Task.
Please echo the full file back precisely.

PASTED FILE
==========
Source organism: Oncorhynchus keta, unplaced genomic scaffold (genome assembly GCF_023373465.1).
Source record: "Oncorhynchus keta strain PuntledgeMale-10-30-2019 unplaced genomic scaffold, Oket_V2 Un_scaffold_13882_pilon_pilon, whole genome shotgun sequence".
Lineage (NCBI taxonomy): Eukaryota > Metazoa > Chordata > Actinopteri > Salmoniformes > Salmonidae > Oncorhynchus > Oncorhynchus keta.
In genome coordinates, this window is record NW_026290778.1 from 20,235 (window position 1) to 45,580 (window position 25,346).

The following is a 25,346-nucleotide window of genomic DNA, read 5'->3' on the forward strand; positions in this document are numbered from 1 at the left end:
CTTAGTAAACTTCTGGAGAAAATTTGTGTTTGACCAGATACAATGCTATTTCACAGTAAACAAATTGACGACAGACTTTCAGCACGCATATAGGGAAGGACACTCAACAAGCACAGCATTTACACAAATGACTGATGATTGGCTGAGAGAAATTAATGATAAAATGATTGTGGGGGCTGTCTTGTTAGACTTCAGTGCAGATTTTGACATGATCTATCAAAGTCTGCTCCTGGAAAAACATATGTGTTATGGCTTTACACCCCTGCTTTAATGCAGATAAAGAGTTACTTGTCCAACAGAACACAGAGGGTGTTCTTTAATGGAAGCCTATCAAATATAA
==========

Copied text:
Source organism: Oncorhynchus keta, unplaced genomic scaffold (genome assembly GCF_023373465.1).
Source record: "Oncorhynchus keta strain PuntledgeMale-10-30-2019 unplaced genomic scaffold, Oket_V2 Un_scaffold_13882_pilon_pilon, whole genome shotgun sequence".
Lineage (NCBI taxonomy): Eukaryota > Metazoa > Chordata > Actinopteri > Salmoniformes > Salmonidae > Oncorhynchus > Oncorhynchus keta.
In genome coordinates, this window is record NW_026290778.1 from 20,235 (window position 1) to 45,580 (window position 25,346).

The following is a 25,346-nucleotide window of genomic DNA, read 5'->3' on the forward strand; positions in this document are numbered from 1 at the left end:
CTTAGTAAACTTCTGGAGAAAATTTGTGTTTGACCAGATACAATGCTATTTCACAGTAAACAAATTGACGACAGACTTTCAGCACGCATATAGGGAAGGACACTCAACAAGCACAGCATTTACACAAATGACTGATGATTGGCTGAGAGAAATTAATGATAAAATGATTGTGGGGGCTGTCTTGTTAGACTTCAGTGCAGATTTTGACATGATCTATCAAAGTCTGCTCCTGGAAAAACATATGTGTTATGGCTTTACACCCCTGCTTTAATGCAGATAAAGAGTTACTTGTCCAACAGAACACAGAGGGTGTTCTTTAATGGAAGCCTATCAAATATAA